Frank Barnes has acted boldly on behalf of children and families for over 25 years as an educator, researcher, and organizer. Currently, Dr. Barnes is the Chief Accountability Officer of the Charlotte-Mecklenburg Schools, a former Broad Prize for Urban Education winner and the 17th largest school district in the United States. He is co-author of the district report Breaking the Link.
Dr. Barnes came to Charlotte-Mecklenburg from the Boston Public Schools, another Broad Prize winner, where he also held the position of Chief Accountability Officer. In Boston he led the design and rollout of the district’s school turnaround strategy for its lowest performing schools. That work resulted in more than of half of the district’s “turnaround schools” (6 of 11) exiting low performing status within three years, with two earning the highest school performance level possible in the state, and two schools receiving the School on the Move prize for outstanding school achievement.
Prior to Boston, he was a Senior Associate at the Annenberg Institute for School Reform at Brown University. While at the Institute he worked with urban school districts across the country helping them to examine and improve the conditions of schools. He authored the technical assistance guide, Inquiry and Action, and wrote multiple articles and reports on school improvement. His research has focused on knowledge management and adult learning in organizations.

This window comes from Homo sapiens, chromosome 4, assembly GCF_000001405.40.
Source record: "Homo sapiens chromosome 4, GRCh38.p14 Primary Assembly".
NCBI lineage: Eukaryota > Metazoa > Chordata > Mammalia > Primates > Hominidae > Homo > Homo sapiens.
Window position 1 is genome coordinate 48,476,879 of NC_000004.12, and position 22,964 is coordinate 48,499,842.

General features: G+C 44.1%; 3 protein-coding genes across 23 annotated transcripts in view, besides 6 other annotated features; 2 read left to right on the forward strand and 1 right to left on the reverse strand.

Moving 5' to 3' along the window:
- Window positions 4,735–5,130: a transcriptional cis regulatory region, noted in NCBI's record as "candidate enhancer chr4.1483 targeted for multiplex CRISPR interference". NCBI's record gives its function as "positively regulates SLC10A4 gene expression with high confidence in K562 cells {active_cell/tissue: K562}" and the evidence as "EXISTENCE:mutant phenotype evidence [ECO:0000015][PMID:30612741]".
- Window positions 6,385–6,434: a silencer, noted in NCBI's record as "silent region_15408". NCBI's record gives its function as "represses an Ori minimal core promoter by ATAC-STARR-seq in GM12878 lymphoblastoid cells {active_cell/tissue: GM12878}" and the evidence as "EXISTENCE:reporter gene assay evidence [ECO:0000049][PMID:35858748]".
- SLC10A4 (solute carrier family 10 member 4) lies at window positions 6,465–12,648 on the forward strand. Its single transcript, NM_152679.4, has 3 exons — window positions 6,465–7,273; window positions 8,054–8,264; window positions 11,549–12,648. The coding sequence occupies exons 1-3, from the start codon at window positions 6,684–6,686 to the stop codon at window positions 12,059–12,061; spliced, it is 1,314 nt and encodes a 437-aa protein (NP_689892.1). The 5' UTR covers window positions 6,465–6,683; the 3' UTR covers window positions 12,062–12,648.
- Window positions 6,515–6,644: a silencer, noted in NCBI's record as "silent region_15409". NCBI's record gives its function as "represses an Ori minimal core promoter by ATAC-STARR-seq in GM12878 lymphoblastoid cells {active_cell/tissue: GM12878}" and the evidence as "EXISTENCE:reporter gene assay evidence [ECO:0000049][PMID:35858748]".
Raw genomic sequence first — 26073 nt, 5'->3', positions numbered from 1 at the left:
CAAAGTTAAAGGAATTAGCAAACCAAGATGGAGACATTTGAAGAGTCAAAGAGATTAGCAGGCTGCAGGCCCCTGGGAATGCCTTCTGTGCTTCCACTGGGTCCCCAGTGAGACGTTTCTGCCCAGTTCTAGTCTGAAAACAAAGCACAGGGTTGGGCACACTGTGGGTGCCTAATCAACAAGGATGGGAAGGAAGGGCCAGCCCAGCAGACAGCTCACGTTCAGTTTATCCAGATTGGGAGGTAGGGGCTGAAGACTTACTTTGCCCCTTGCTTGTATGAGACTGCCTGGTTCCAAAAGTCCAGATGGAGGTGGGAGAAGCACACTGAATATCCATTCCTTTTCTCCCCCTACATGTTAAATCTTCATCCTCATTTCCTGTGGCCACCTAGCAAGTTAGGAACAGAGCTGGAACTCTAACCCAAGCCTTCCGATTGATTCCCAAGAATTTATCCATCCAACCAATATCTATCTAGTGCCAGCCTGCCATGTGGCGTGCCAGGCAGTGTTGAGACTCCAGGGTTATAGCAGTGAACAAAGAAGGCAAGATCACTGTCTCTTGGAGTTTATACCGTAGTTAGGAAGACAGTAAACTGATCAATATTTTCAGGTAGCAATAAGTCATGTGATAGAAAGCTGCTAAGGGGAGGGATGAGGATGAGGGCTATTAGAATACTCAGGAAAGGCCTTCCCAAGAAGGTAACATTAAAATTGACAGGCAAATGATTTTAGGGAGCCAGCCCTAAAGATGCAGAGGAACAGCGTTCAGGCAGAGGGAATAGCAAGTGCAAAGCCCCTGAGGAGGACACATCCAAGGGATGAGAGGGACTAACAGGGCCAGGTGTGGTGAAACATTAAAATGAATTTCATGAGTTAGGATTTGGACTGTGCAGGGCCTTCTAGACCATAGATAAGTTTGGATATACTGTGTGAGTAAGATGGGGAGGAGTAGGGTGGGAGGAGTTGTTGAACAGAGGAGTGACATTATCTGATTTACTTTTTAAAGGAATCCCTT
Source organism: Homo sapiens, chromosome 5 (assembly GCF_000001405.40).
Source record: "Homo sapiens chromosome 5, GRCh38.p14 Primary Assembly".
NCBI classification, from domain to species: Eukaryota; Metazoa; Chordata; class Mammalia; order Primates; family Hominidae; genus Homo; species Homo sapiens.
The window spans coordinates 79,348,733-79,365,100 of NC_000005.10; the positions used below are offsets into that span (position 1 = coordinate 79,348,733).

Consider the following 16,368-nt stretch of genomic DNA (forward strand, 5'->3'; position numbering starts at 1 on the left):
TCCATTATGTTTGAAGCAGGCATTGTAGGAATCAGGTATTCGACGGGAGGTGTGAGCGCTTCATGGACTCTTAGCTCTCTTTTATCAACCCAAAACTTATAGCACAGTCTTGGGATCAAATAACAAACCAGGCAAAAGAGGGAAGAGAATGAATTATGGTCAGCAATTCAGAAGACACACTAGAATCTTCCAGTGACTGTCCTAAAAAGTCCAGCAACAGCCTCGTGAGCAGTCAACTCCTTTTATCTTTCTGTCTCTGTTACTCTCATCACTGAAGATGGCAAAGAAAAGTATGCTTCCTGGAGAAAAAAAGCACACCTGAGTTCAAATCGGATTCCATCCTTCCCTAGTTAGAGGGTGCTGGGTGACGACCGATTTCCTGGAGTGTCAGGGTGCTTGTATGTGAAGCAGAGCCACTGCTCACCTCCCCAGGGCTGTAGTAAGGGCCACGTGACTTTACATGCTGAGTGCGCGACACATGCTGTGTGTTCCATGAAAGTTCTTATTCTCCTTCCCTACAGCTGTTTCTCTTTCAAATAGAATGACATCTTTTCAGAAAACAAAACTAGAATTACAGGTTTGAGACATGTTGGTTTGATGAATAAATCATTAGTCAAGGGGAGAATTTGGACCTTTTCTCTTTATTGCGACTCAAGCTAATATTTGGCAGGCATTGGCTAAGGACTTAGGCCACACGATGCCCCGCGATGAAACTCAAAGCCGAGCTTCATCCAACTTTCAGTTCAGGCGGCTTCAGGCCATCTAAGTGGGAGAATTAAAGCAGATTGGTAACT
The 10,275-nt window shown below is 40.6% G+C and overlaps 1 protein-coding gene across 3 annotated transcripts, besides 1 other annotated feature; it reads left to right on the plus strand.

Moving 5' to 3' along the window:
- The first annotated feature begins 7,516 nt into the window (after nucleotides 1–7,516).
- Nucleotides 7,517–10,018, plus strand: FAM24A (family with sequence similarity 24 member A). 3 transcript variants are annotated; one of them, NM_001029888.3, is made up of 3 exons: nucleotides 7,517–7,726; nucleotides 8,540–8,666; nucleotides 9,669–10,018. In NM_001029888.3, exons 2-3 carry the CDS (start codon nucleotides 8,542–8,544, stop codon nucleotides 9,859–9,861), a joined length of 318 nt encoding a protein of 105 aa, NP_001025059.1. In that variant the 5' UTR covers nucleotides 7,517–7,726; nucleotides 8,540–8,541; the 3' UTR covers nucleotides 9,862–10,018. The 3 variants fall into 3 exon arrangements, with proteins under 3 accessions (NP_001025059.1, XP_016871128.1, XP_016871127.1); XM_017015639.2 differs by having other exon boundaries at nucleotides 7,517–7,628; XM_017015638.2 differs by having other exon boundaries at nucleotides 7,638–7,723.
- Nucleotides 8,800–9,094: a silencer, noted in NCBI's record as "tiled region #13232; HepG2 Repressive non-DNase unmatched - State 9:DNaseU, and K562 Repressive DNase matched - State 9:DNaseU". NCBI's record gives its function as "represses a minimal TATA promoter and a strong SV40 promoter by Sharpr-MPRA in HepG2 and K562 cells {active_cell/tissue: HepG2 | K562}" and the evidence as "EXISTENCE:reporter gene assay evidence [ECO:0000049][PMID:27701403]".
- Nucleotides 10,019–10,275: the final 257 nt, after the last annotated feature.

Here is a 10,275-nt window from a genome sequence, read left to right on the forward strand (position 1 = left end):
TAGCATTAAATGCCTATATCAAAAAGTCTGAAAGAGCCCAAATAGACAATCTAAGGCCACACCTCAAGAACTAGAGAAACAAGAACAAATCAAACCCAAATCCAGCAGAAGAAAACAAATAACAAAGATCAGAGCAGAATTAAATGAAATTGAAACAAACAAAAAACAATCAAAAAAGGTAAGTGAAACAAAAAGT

Dr. Barnes was born and raised in Chicago on the city’s south side. He has a Bachelor of Arts degree in Political Science and Speech & Communications from Macalester College, as well as two Masters Degrees – in Teaching and Curriculum and Education Policy and Management – from Harvard University. He earned a doctorate degree from Harvard University’s Graduate School of Education. He is a proud husband and a father of three.
Hayden Childress is an award-winning magician based out of Charlotte. At the age of 24, he has performed on tv networks such as FOX and CNBC and for organizations such as Bosch, Emory University, and BB&T. His show features unique magic, comedy, and mentalism with an emphasis on interactivity. You’ve seen rabbits pulled out of hats, now see hats pulled out of rabbits!
Jim Anderson is the father of four daughters and 6 (soon to be 7) grandchildren. He and his wife have been together for over 40 years. Originally from Charleston, SC, he moved to Charlotte with his family in 1999 to join First Union National Bank as a programmer. He is now an Application Systems Engineer with Wells Fargo working within Wholesale Document Management.